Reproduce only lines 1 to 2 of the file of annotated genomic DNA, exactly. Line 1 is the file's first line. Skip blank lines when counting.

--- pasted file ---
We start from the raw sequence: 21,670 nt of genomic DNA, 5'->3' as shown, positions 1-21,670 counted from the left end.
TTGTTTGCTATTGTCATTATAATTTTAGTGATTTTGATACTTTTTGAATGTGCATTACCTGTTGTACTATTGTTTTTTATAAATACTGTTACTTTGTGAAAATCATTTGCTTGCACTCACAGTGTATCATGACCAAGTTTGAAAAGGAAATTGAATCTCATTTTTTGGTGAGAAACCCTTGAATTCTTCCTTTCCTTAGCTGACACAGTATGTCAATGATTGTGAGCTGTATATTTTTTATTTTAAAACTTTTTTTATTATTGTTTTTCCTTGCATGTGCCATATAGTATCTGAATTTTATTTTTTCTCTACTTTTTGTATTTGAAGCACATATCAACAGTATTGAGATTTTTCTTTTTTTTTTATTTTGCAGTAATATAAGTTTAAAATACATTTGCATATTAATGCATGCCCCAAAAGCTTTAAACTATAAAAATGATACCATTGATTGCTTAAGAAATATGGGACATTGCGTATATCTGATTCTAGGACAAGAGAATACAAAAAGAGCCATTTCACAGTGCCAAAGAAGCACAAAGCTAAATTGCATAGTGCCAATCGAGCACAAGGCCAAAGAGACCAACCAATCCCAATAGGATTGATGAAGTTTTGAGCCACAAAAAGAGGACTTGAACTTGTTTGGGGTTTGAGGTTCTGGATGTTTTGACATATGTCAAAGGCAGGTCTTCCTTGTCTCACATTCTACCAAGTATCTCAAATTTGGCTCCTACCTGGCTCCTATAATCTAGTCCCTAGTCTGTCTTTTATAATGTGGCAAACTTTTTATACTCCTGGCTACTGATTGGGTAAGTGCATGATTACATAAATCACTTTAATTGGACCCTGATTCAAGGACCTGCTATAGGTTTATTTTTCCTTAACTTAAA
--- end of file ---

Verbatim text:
We start from the raw sequence: 21,670 nt of genomic DNA, 5'->3' as shown, positions 1-21,670 counted from the left end.
TTGTTTGCTATTGTCATTATAATTTTAGTGATTTTGATACTTTTTGAATGTGCATTACCTGTTGTACTATTGTTTTTTATAAATACTGTTACTTTGTGAAAATCATTTGCTTGCACTCACAGTGTATCATGACCAAGTTTGAAAAGGAAATTGAATCTCATTTTTTGGTGAGAAACCCTTGAATTCTTCCTTTCCTTAGCTGACACAGTATGTCAATGATTGTGAGCTGTATATTTTTTATTTTAAAACTTTTTTTATTATTGTTTTTCCTTGCATGTGCCATATAGTATCTGAATTTTATTTTTTCTCTACTTTTTGTATTTGAAGCACATATCAACAGTATTGAGATTTTTCTTTTTTTTTTATTTTGCAGTAATATAAGTTTAAAATACATTTGCATATTAATGCATGCCCCAAAAGCTTTAAACTATAAAAATGATACCATTGATTGCTTAAGAAATATGGGACATTGCGTATATCTGATTCTAGGACAAGAGAATACAAAAAGAGCCATTTCACAGTGCCAAAGAAGCACAAAGCTAAATTGCATAGTGCCAATCGAGCACAAGGCCAAAGAGACCAACCAATCCCAATAGGATTGATGAAGTTTTGAGCCACAAAAAGAGGACTTGAACTTGTTTGGGGTTTGAGGTTCTGGATGTTTTGACATATGTCAAAGGCAGGTCTTCCTTGTCTCACATTCTACCAAGTATCTCAAATTTGGCTCCTACCTGGCTCCTATAATCTAGTCCCTAGTCTGTCTTTTATAATGTGGCAAACTTTTTATACTCCTGGCTACTGATTGGGTAAGTGCATGATTACATAAATCACTTTAATTGGACCCTGATTCAAGGACCTGCTATAGGTTTATTTTTCCTTAACTTAAA